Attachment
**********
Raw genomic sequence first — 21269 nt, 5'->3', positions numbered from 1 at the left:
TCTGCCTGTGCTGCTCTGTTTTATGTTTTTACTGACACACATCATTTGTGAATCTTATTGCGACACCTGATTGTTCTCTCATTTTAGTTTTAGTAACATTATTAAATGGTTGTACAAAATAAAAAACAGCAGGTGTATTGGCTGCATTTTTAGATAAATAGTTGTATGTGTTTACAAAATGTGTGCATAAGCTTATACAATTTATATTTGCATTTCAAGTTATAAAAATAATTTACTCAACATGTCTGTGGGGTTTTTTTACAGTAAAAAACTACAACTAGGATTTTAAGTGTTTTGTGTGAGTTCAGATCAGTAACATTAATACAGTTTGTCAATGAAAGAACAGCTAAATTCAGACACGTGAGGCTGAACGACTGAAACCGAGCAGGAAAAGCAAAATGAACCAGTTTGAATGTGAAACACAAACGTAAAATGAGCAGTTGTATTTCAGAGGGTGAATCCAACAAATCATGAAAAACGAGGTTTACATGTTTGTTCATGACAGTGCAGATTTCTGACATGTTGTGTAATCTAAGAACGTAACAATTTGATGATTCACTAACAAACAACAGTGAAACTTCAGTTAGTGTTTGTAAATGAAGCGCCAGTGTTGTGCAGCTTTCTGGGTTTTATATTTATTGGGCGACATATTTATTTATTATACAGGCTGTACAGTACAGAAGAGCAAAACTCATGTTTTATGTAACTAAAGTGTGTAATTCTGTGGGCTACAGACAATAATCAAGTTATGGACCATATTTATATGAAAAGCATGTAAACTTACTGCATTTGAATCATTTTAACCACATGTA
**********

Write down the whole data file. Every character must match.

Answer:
Raw genomic sequence first — 21269 nt, 5'->3', positions numbered from 1 at the left:
TCTGCCTGTGCTGCTCTGTTTTATGTTTTTACTGACACACATCATTTGTGAATCTTATTGCGACACCTGATTGTTCTCTCATTTTAGTTTTAGTAACATTATTAAATGGTTGTACAAAATAAAAAACAGCAGGTGTATTGGCTGCATTTTTAGATAAATAGTTGTATGTGTTTACAAAATGTGTGCATAAGCTTATACAATTTATATTTGCATTTCAAGTTATAAAAATAATTTACTCAACATGTCTGTGGGGTTTTTTTACAGTAAAAAACTACAACTAGGATTTTAAGTGTTTTGTGTGAGTTCAGATCAGTAACATTAATACAGTTTGTCAATGAAAGAACAGCTAAATTCAGACACGTGAGGCTGAACGACTGAAACCGAGCAGGAAAAGCAAAATGAACCAGTTTGAATGTGAAACACAAACGTAAAATGAGCAGTTGTATTTCAGAGGGTGAATCCAACAAATCATGAAAAACGAGGTTTACATGTTTGTTCATGACAGTGCAGATTTCTGACATGTTGTGTAATCTAAGAACGTAACAATTTGATGATTCACTAACAAACAACAGTGAAACTTCAGTTAGTGTTTGTAAATGAAGCGCCAGTGTTGTGCAGCTTTCTGGGTTTTATATTTATTGGGCGACATATTTATTTATTATACAGGCTGTACAGTACAGAAGAGCAAAACTCATGTTTTATGTAACTAAAGTGTGTAATTCTGTGGGCTACAGACAATAATCAAGTTATGGACCATATTTATATGAAAAGCATGTAAACTTACTGCATTTGAATCATTTTAACCACATGTA